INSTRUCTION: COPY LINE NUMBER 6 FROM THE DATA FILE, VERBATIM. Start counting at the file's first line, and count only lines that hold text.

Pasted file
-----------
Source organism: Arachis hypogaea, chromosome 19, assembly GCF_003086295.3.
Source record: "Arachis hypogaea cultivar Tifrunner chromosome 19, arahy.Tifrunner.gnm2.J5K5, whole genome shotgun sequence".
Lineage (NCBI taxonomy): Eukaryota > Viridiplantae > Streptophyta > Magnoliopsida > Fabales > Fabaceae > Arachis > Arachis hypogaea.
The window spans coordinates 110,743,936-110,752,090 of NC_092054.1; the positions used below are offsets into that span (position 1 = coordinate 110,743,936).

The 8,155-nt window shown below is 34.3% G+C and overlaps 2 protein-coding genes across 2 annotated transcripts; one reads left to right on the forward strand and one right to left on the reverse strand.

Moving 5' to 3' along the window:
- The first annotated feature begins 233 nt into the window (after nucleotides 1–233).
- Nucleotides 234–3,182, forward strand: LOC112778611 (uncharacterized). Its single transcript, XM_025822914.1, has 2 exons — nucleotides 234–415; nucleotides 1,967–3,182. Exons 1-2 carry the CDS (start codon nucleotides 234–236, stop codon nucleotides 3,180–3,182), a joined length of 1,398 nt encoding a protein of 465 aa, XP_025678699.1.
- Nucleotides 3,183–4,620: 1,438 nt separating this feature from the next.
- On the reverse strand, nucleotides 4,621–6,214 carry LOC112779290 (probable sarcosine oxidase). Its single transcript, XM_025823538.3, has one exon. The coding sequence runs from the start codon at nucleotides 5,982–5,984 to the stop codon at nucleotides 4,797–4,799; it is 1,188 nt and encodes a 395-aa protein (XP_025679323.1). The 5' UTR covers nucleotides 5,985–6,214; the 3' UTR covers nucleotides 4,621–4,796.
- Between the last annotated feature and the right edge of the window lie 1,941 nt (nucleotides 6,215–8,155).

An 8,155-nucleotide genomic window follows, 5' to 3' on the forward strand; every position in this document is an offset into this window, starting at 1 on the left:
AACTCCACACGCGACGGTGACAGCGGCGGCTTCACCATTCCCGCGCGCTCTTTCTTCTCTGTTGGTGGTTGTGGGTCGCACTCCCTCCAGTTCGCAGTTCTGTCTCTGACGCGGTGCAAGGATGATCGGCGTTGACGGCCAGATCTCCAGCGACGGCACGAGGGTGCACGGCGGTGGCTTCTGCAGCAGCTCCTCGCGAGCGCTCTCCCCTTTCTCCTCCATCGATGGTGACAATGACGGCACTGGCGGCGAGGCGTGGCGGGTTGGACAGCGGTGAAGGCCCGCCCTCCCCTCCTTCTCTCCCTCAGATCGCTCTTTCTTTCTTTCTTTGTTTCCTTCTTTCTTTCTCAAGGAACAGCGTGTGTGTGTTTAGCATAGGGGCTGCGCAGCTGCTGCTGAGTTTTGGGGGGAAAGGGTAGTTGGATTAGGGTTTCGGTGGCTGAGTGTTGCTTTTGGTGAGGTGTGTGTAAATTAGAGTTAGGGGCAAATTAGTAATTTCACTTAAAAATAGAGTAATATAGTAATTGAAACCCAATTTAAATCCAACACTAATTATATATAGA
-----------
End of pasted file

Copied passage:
Moving 5' to 3' along the window: